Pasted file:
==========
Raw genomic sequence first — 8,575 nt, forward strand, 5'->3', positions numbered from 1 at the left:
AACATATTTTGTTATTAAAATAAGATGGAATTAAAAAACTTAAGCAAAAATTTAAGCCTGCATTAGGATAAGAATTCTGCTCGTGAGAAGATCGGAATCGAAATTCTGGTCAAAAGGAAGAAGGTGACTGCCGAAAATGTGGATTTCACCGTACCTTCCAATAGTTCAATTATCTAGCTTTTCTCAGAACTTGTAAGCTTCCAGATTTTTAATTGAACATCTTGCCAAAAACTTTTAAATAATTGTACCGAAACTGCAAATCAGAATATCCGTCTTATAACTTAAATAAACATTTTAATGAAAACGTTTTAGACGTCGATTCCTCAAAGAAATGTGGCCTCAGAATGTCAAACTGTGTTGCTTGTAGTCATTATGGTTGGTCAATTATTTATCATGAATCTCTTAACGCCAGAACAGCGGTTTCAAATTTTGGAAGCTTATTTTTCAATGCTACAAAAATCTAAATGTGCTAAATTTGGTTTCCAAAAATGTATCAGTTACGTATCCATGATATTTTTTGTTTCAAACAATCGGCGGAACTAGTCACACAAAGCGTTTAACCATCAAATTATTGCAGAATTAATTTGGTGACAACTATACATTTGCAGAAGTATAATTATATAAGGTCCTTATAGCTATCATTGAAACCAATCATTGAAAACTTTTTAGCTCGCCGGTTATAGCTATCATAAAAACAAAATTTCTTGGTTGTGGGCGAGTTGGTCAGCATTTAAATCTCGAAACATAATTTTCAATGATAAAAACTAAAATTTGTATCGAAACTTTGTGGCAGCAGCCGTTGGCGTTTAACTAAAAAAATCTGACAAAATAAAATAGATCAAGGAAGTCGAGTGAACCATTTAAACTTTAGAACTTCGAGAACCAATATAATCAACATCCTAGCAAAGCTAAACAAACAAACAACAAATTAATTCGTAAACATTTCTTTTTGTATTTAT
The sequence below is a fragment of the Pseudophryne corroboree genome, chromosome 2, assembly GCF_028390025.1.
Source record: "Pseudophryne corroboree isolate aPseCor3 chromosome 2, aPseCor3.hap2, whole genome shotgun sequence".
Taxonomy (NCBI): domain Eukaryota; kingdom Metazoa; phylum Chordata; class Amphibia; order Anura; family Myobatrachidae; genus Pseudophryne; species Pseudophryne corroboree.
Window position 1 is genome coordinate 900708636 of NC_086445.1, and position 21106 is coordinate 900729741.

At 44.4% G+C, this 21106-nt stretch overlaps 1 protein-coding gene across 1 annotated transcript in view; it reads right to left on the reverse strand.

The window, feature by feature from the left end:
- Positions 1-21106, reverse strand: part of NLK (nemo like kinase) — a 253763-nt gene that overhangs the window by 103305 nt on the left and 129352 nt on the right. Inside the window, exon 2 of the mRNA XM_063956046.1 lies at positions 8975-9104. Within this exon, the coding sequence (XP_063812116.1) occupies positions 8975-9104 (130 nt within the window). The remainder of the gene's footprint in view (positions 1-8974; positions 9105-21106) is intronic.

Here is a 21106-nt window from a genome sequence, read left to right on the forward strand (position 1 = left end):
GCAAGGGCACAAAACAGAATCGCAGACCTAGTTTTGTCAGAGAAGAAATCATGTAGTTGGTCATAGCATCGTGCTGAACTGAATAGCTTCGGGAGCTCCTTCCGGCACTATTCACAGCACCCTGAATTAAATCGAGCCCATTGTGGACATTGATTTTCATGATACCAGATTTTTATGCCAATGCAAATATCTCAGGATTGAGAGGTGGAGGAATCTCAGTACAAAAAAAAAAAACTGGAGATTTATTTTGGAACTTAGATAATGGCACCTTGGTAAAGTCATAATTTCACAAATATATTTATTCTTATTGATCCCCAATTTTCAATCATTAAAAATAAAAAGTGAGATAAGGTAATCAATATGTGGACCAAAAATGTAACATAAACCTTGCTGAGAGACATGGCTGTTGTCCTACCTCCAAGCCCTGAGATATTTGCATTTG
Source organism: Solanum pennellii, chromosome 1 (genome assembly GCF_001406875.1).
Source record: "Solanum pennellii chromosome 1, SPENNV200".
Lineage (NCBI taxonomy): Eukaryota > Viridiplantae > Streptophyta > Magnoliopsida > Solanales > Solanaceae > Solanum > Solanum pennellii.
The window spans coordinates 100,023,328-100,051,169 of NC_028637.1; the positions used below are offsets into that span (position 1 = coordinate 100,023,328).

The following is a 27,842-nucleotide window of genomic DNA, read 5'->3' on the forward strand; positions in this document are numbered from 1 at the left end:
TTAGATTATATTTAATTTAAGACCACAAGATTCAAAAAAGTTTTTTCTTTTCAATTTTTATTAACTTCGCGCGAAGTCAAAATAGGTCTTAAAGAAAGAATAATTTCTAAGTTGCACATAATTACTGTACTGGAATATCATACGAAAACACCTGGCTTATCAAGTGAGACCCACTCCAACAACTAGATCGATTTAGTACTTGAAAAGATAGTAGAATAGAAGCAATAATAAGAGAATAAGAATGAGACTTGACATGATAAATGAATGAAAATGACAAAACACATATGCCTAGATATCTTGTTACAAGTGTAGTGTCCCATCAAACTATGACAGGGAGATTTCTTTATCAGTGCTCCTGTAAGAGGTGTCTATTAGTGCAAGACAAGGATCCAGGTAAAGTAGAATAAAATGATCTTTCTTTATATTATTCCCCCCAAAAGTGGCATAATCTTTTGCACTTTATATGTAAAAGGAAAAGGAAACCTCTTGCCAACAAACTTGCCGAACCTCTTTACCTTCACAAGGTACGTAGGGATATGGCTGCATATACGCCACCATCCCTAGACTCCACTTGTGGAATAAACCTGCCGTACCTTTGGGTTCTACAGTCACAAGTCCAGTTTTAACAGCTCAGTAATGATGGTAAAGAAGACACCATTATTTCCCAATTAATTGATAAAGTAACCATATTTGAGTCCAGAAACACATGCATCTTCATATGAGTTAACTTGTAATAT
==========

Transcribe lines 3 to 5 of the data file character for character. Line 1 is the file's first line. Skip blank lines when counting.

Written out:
The sequence below is a fragment of the Pseudophryne corroboree genome, chromosome 2, assembly GCF_028390025.1.
Source record: "Pseudophryne corroboree isolate aPseCor3 chromosome 2, aPseCor3.hap2, whole genome shotgun sequence".
Taxonomy (NCBI): domain Eukaryota; kingdom Metazoa; phylum Chordata; class Amphibia; order Anura; family Myobatrachidae; genus Pseudophryne; species Pseudophryne corroboree.